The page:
'The cold hard facts' immunisation and vaccine preventable diseases in Australia's newsprint media 1993-1998
AbstractThe news media have the potential to influence public perceptions about childhood vaccination. Research has quantified the extent of positive news reportage on immunisation but no studies have explored the rhetorical nature and the core appeals that characterise positive reportage. To complement our previous research on the rhetorical nature of anti-immunisation reportage, this paper reviews positive coverage of immunisation in over four and a half years of Australian newsprint media. Three core topics dominated the reportage; the problem of vaccine preventable diseases and low immunisation rates, notions of who is responsible and the implied solutions. The threat of vaccine preventable diseases was conveyed using panic language, disease personification, quantification rhetoric, stories of personal tragedies and portentous tales from yesteryear. Attribution for low immunisation rates ranged from blaming parents to blaming lack of government coordination. However, most blame framed individuals as responsible. The most popular spokespersons were representatives of professional medical bodies who tended to be cast as voices of authority, castigating the ignorance and apathy of parents. Urging of compulsory vaccination, pleas for parents to immunise their children and the provision of information about vaccine preventable diseases were the most frequently occurring implied solutions. Immunisation was promoted as a modern medical miracle, health professionals were portrayed as soldiers in the fight against killer diseases and urges to immunise were usually conveyed through the use of stern directives. Understanding how immunisation messages are framed in the media and the core values to which those messages appeal highlights opportunities for media advocates to enhance desired messages and reframe those which are considered antipathetic to the goals of public health advocacy.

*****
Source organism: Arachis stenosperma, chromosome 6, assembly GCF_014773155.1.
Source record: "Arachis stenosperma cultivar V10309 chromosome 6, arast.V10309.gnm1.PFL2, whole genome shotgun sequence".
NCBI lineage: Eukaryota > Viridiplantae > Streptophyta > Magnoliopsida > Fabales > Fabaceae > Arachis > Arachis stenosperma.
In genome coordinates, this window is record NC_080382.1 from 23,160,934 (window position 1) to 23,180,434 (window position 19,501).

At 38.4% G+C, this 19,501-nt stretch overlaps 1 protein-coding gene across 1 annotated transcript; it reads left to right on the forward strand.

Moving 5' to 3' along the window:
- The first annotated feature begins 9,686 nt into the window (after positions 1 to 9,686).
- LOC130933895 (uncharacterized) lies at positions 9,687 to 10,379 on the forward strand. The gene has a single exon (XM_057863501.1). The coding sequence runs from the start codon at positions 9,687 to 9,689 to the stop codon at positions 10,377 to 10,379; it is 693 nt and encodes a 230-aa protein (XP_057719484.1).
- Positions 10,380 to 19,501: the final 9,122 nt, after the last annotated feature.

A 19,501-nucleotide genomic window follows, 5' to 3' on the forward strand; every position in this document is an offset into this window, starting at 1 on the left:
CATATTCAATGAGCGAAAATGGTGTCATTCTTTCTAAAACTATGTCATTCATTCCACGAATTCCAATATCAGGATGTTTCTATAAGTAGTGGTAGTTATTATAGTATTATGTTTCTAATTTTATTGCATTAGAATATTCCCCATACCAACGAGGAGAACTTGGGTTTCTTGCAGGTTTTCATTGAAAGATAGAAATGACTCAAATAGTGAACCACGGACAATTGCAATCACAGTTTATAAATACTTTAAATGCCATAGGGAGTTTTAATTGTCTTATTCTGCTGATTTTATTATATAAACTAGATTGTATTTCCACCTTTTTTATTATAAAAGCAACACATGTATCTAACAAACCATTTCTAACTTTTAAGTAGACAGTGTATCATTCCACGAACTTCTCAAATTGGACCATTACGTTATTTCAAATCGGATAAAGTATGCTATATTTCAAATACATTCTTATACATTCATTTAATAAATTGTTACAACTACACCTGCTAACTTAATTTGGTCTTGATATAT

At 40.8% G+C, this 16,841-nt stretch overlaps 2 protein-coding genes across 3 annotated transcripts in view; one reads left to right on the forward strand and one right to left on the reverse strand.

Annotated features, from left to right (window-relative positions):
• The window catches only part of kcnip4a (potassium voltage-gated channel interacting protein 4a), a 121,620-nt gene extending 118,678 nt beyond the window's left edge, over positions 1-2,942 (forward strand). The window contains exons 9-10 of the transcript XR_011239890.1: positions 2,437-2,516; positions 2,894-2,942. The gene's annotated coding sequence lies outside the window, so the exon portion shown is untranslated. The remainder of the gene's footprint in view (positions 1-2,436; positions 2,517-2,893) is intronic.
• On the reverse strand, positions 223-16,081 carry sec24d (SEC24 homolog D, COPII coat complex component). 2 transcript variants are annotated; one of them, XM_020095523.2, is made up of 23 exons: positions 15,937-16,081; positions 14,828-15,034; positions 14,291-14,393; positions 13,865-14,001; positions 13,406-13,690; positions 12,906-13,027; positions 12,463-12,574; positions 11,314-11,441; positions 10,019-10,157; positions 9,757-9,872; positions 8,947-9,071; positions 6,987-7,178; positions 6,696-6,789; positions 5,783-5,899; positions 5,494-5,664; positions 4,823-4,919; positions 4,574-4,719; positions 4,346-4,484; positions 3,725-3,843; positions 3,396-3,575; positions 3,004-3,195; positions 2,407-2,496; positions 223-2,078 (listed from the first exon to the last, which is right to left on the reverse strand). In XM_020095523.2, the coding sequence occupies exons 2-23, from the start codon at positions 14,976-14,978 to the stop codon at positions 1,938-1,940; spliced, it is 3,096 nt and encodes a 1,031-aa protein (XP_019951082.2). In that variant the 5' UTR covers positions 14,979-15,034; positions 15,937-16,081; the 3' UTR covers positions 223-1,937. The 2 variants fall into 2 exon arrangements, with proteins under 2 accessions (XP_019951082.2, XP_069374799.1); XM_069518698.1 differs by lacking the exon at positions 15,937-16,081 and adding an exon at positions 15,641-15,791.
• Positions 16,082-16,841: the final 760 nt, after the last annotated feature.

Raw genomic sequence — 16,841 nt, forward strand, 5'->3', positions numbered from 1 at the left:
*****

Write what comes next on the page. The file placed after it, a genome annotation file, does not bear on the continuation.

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Bibliographic InfoArticle provided by Elsevier in its journal Social Science & Medicine.
Volume (Year): 54 (2002)
Issue (Month): 3 (February)
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Web page: http://www.elsevier.com/wps/find/journaldescription.cws_home/315/description#description
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